By Rae Wee and Alun John
SINGAPORE/LONDON (Reuters) – The dollar steadied on Tuesday after rallying the previous day as investors flocked to the safe haven currency on worries over China’s COVID flare-ups, while bitcoin came under pressure after fears of fresh contagion from the collapse of crypto exchange FTX.
The euro was up 0.14% to $1.0258 after an 0.8 %loss on Monday, sterling rose 0.19% to $1.1838, partially reversing its 0.6% fall, and the dollar was at 141.86 yen down 0.18% after a 1.2% gain.
“What’s going on in China is going to take centre stage,” said Joseph Capurso, head of international and sustainable economics at Commonwealth Bank of Australia (OTC:CMWAY).
“There does seem to be some … increased restrictions on movement of people, and I think there’s going to be inevitable economic impacts.”
Beijing warned on Monday that it was facing its most severe test of the COVID-19 pandemic, with a surge in COVID cases sparking fresh restriction measures. Deaths from the virus were also recorded in the capital for the first time since May.
Restrictions in Beijing and elsewhere tightened further on Tuesday, though currencies seemed to think the previous day’s moves were sufficient.
MUFG analysts noted that more cautious remarks from Fed officials were also been a factor in the dollar losing some momentum on Tuesday.
Cleveland Fed President Loretta Mester said the central bank can downshift to smaller interest rate hike increments from next month, and San Francisco Fed President Mary Daly said the real-world impact of interest rate hikes is likely greater than its short-term rate target implies.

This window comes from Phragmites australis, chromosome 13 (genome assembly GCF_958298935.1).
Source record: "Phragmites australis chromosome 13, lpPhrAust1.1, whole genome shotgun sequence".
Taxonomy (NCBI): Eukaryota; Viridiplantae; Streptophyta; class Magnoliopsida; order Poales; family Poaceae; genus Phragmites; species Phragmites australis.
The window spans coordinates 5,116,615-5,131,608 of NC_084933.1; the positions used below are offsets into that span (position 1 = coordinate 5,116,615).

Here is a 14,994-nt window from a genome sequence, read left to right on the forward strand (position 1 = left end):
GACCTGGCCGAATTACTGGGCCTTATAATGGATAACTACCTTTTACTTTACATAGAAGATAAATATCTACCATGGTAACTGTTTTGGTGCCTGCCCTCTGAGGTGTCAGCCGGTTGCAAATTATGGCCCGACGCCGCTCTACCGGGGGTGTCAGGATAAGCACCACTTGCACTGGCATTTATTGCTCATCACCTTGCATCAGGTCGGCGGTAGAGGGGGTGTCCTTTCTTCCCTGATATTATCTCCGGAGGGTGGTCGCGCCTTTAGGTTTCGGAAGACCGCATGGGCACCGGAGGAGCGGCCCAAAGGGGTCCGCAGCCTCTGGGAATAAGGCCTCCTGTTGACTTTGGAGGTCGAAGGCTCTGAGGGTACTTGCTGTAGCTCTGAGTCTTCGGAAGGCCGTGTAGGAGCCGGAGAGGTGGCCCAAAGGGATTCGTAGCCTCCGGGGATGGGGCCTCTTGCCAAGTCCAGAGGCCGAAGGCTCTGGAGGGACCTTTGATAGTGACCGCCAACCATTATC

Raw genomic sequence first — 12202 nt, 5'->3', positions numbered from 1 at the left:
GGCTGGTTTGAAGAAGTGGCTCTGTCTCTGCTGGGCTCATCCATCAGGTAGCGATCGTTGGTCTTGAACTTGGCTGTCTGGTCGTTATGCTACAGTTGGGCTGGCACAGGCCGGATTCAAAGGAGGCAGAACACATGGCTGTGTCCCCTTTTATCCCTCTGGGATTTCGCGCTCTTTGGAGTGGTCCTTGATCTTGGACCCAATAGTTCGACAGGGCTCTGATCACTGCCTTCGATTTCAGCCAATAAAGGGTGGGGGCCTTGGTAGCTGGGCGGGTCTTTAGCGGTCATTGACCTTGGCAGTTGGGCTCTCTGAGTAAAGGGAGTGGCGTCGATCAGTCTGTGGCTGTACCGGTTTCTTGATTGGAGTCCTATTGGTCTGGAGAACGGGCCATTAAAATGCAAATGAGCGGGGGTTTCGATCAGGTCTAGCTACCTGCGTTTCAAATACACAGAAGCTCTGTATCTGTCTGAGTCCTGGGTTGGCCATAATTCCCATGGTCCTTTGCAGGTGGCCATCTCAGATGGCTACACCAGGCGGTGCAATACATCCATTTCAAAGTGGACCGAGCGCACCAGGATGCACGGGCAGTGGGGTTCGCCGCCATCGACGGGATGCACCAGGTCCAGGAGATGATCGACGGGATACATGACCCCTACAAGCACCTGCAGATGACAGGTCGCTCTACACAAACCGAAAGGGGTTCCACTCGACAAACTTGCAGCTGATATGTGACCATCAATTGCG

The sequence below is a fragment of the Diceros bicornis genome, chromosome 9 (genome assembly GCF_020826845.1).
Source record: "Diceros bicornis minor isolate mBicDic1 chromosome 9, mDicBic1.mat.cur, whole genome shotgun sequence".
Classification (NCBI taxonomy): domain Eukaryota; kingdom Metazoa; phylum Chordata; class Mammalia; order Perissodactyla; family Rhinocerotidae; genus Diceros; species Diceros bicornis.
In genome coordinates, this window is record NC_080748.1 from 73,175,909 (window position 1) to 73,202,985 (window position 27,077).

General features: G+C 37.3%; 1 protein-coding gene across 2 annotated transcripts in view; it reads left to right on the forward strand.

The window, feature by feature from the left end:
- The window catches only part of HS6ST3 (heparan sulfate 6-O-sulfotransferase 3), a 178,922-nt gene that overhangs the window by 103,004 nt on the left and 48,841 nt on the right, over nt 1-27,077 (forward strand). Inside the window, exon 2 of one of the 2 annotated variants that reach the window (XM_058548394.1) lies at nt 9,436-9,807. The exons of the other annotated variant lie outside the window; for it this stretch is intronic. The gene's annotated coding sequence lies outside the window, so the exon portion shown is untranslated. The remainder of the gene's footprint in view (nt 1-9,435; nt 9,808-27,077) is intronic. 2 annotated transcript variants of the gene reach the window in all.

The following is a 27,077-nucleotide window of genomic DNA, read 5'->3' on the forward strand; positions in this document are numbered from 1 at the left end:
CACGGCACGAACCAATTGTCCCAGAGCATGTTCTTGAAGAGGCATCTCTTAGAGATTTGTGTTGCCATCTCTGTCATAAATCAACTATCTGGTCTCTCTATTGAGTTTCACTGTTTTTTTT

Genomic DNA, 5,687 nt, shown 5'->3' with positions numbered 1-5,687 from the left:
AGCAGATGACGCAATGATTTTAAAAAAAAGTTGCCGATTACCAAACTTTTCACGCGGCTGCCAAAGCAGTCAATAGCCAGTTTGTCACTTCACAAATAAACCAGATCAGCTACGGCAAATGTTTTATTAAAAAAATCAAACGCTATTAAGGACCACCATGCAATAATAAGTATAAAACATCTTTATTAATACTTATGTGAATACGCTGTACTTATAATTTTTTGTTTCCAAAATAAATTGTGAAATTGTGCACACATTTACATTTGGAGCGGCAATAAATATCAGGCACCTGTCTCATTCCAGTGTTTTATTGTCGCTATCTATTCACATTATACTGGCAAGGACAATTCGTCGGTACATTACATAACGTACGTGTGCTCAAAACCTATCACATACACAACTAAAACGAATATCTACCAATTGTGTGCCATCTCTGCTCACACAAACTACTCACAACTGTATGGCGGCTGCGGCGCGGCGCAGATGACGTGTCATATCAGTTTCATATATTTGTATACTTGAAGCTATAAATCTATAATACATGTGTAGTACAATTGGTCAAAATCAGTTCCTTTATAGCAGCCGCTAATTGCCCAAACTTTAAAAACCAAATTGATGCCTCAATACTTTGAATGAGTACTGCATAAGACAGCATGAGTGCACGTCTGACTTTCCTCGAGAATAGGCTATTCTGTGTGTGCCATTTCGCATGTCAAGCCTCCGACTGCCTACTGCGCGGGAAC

The major factor driving dollar moves in recent months has been market expectations of how aggressively the Federal Reserve will raise rates.
The dollar has been weakening this month on hopes that the United States is nearing the end of its interest rate hiking cycle, though more hawkish remarks from policy makers disrupted this trend late last week, which also contributed to Monday’s gains.
The fresh bout of risk aversion related to China weighed particularly on the antipodean currencies – often used as liquid proxies for the Chinese yuan – with the Aussie sliding nearly 1% on Monday. It recouped some losses on Tuesday, rising 0.24% to $0.6631.
The dollar fell 0.5% on the offshore yuan to 7.1412, having gained 0.7% overnight.
In cryptocurrencies, Bitcoin fell to a new two-year low of $15,479 on Monday, another victim of the rush to the dollar, and also amid jitters about the health of crypto broker Genesis.
Genesis said on Monday it has no plans to file for bankruptcy imminently, though Bloomberg News reported, citing sources, that Genesis was struggling to raise fresh cash for its lending unit, and warning investors it may need to file for bankruptcy if it does not find funding.
The lending unit suspended redemptions last week, citing fallout from the collapse of FTX, which filed for bankruptcy on Nov 11.